Once my girlfriend explained there had been a major shooting at another theater several miles away, my immediate thought shot to how worried my mother must be. I immediately grabbed my phone hoping that I would have no missed calls and no messages. Maybe the news had not made it out east yet. Unfortunately, this wasn’t the case. I grabbed my phone and immediately remembered it was still on vibrate from the movie. I then recognized I wouldn’t have heard it ringing over the fan…people had been calling me for hours.

I honestly cannot recall the actual number of calls/messages I missed, but I can comfortably state it was more than 30, and that they were from multiple people including some who I had not spoken to in a long while. Upon reading a brief summary of a few of the text messages that I received, I froze. It was not the concerned tone of the text messages that shocked me; I had anticipated concern. What shocked me was the desperation.

Janita, Ryan, and I did not know anyone who was injured or killed in the attack. (thank G-d). Frankly, despite the relatively close proximity, we have very few friends in that area and we knew they wouldn’t have gone to see the movie. And yet, while I’d love to end the story on that, note, we did not unfortunately get off so easily. Instead, Janita’s close friend, lost his high school best friend…

This is a relationship that she is far enough removed to not impact our daily life, but close enough for us to stop and seriously consider the mere fact, that what separated us from a life and death struggle is simply that, “we were at a different theater.”

I’ll spare you the cocktail of emotions that a realization like this one has put me through and I’ll also spare you the “what-if” scenarios that have been running through my mind for several days now. Just know that it hurts to know things can be so random, life can be so frail and the “what-ifs” are terrifying. More than anything I fear the idea of failing to protect Ryan and Janita, and at the same time, I think about how upset my people were not knowing if I was ok, and how devastated they would have been had I not been alright. This made me realize that I am more happy to be here at the world’s largest hacking spectacle a than normal. It is a present that I have taken for granted in recent years.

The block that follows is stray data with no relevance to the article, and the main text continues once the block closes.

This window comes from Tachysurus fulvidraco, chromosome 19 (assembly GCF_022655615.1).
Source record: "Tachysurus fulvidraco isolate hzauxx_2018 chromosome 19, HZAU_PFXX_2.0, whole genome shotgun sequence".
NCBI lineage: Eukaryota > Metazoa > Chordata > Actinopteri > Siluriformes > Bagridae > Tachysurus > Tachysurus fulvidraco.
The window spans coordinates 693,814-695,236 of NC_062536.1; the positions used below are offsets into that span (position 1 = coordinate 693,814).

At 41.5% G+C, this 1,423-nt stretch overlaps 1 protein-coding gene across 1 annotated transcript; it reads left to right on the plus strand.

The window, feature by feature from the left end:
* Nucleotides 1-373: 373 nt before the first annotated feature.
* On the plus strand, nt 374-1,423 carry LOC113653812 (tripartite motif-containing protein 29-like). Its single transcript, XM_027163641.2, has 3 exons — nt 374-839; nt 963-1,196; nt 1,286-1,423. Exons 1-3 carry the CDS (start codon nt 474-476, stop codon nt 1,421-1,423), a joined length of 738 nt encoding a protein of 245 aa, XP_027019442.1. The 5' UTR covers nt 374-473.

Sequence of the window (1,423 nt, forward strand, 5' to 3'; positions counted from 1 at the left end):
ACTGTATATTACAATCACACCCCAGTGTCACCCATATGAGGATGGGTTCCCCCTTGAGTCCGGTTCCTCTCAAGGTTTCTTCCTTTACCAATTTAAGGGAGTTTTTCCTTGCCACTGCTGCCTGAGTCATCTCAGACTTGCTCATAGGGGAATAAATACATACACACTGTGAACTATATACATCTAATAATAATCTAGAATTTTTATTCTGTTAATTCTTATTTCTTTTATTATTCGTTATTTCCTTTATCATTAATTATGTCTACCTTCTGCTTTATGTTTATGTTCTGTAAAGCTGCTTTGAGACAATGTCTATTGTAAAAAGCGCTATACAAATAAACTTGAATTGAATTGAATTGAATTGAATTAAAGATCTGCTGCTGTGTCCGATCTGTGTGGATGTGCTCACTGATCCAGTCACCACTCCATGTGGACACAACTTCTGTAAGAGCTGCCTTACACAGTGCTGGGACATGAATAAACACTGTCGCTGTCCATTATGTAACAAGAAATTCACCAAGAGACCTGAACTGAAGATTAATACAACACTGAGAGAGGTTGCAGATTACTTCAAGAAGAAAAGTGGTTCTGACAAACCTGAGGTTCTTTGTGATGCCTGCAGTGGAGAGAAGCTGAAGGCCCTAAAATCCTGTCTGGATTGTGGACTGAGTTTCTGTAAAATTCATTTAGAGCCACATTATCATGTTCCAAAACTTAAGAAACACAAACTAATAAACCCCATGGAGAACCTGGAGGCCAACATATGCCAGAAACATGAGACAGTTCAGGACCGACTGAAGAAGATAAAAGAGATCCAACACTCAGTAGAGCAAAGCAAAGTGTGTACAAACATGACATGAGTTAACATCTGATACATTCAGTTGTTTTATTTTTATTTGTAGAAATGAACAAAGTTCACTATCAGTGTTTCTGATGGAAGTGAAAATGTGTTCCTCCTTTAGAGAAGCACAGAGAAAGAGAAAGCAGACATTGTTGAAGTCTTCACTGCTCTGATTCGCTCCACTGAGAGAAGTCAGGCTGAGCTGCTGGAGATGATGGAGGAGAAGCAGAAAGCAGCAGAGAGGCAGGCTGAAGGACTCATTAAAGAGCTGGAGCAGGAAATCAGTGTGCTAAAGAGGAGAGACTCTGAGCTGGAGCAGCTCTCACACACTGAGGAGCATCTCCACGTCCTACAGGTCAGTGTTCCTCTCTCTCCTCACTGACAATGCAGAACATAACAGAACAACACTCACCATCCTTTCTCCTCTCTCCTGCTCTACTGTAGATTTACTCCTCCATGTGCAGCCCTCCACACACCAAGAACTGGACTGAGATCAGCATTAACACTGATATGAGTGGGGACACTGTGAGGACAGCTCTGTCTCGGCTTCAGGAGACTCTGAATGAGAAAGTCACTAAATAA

Life tastes a little bit sweeter to anyone who recognizes its frailty.

Drink It In

Looking around the Black Hat venue, Ceasar’s Palace, last night, I hoped to G-d and prayed that no one here, especially the 303 folks (whom I mostly do not know but are, I believe, almost all also Colorado residents) was directly affected by the horrific incident in Colorado. To which, I should tell everyone that, I am deeply religious but believe religion to be a very personal experience, and you’ll virtually never catch me bringing in my beliefs into a conversation. So when I openly admit to praying, it means something big.

Beyond that though, I am just SO happy to be here. I think it is worthwhile for all of us in attendance at Black Hat this year to recognize that our attendance is a luxury, seeing our friends and being intellectually enlightened by the community, is a gift. Drink it in folks, enjoy it, life is short, it is frail, and you only have one shot at it. This week, follow the blog, we’ll keep you posted of all the events and inform you of what talks we think will be interesting. And forgive me if any of my writings seem overly excited. Welcome to Black Hat!